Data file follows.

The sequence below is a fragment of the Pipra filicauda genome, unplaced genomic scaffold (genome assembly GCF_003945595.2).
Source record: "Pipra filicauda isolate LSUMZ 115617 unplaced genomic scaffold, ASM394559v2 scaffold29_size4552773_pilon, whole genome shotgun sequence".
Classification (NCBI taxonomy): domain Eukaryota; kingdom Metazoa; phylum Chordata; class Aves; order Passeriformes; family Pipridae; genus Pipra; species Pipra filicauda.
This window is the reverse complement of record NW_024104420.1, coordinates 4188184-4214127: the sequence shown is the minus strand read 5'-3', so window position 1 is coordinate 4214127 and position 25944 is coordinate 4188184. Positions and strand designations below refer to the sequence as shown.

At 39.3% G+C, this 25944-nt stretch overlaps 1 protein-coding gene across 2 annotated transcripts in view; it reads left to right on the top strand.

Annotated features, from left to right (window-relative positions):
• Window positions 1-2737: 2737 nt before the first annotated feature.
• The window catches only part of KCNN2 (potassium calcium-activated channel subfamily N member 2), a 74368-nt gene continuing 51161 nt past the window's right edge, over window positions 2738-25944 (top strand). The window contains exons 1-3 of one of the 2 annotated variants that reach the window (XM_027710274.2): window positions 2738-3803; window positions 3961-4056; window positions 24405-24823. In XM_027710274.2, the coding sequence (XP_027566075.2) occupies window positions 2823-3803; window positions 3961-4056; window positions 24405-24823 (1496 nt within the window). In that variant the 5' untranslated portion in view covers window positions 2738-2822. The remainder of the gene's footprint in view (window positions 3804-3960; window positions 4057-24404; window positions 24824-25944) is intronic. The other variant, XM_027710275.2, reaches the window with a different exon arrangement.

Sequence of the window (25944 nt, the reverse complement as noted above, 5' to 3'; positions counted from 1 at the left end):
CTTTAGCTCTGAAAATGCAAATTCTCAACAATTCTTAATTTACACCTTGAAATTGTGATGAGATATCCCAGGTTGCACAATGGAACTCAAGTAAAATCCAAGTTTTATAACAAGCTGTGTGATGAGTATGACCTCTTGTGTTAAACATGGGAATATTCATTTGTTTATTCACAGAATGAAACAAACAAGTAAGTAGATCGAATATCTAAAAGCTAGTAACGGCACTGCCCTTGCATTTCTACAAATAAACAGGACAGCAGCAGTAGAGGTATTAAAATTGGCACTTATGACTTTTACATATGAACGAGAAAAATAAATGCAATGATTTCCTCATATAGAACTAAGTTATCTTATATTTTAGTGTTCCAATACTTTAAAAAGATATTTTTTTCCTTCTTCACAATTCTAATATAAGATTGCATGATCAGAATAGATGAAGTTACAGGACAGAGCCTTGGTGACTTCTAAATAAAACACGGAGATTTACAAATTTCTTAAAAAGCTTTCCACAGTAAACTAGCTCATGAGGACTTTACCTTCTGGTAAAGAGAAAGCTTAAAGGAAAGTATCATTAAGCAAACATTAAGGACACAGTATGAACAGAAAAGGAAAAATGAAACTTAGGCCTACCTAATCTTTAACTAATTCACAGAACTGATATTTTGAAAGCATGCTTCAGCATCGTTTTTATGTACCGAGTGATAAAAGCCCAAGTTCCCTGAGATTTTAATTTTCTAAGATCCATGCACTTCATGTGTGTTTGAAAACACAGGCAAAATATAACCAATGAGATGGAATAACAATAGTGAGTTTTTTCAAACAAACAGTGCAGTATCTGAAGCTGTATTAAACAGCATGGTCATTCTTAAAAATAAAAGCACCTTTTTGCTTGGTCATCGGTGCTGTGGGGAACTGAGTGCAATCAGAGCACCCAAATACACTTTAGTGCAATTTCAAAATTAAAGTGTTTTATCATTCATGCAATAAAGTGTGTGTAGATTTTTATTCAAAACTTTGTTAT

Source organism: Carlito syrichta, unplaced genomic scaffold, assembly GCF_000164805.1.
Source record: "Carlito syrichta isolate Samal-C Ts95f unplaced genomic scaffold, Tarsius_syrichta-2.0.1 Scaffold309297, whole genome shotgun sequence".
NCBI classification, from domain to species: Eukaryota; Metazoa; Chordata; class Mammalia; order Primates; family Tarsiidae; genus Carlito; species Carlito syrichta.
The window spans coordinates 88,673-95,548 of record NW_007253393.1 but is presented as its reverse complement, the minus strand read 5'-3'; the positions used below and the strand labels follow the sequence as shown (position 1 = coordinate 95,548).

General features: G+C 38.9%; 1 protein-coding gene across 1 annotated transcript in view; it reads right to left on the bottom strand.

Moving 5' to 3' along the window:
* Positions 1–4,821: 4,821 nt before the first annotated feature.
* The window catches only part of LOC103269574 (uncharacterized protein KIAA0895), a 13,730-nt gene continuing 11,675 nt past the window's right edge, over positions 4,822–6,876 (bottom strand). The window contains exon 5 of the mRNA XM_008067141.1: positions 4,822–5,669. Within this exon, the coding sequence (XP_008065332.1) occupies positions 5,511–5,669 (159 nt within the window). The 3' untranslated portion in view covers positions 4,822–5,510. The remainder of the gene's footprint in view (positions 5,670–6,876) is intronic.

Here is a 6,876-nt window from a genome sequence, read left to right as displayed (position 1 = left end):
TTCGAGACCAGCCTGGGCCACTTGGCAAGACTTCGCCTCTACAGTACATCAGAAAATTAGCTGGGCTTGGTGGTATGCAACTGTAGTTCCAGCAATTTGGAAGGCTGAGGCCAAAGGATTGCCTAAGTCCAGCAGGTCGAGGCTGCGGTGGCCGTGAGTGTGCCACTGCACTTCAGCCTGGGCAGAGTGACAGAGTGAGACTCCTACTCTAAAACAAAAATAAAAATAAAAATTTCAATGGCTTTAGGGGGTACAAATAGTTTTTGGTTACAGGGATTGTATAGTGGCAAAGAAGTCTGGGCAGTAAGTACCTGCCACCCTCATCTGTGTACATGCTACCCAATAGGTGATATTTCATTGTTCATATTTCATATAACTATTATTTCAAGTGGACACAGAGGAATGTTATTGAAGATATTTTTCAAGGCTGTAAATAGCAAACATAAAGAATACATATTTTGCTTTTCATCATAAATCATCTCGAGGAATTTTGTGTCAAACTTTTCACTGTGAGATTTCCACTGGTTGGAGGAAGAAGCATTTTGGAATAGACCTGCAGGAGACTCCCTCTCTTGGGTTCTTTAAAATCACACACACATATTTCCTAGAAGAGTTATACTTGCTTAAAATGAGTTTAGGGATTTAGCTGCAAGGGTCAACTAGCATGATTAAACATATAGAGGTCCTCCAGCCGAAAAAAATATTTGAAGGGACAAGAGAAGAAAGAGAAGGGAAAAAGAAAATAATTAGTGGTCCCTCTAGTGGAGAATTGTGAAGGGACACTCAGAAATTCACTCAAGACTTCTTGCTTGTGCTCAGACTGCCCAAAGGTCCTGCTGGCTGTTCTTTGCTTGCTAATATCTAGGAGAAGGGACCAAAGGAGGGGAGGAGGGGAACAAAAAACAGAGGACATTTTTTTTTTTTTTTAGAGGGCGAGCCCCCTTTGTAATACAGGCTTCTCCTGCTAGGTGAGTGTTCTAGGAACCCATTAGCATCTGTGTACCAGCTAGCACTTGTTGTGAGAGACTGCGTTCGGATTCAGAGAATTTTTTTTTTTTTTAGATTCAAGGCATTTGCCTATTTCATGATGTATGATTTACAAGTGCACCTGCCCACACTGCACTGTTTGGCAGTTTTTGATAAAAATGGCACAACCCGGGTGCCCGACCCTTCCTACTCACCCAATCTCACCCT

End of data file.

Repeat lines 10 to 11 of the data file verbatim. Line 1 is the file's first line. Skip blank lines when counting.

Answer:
CTTTAGCTCTGAAAATGCAAATTCTCAACAATTCTTAATTTACACCTTGAAATTGTGATGAGATATCCCAGGTTGCACAATGGAACTCAAGTAAAATCCAAGTTTTATAACAAGCTGTGTGATGAGTATGACCTCTTGTGTTAAACATGGGAATATTCATTTGTTTATTCACAGAATGAAACAAACAAGTAAGTAGATCGAATATCTAAAAGCTAGTAACGGCACTGCCCTTGCATTTCTACAAATAAACAGGACAGCAGCAGTAGAGGTATTAAAATTGGCACTTATGACTTTTACATATGAACGAGAAAAATAAATGCAATGATTTCCTCATATAGAACTAAGTTATCTTATATTTTAGTGTTCCAATACTTTAAAAAGATATTTTTTTCCTTCTTCACAATTCTAATATAAGATTGCATGATCAGAATAGATGAAGTTACAGGACAGAGCCTTGGTGACTTCTAAATAAAACACGGAGATTTACAAATTTCTTAAAAAGCTTTCCACAGTAAACTAGCTCATGAGGACTTTACCTTCTGGTAAAGAGAAAGCTTAAAGGAAAGTATCATTAAGCAAACATTAAGGACACAGTATGAACAGAAAAGGAAAAATGAAACTTAGGCCTACCTAATCTTTAACTAATTCACAGAACTGATATTTTGAAAGCATGCTTCAGCATCGTTTTTATGTACCGAGTGATAAAAGCCCAAGTTCCCTGAGATTTTAATTTTCTAAGATCCATGCACTTCATGTGTGTTTGAAAACACAGGCAAAATATAACCAATGAGATGGAATAACAATAGTGAGTTTTTTCAAACAAACAGTGCAGTATCTGAAGCTGTATTAAACAGCATGGTCATTCTTAAAAATAAAAGCACCTTTTTGCTTGGTCATCGGTGCTGTGGGGAACTGAGTGCAATCAGAGCACCCAAATACACTTTAGTGCAATTTCAAAATTAAAGTGTTTTATCATTCATGCAATAAAGTGTGTGTAGATTTTTATTCAAAACTTTGTTAT

Source organism: Carlito syrichta, unplaced genomic scaffold, assembly GCF_000164805.1.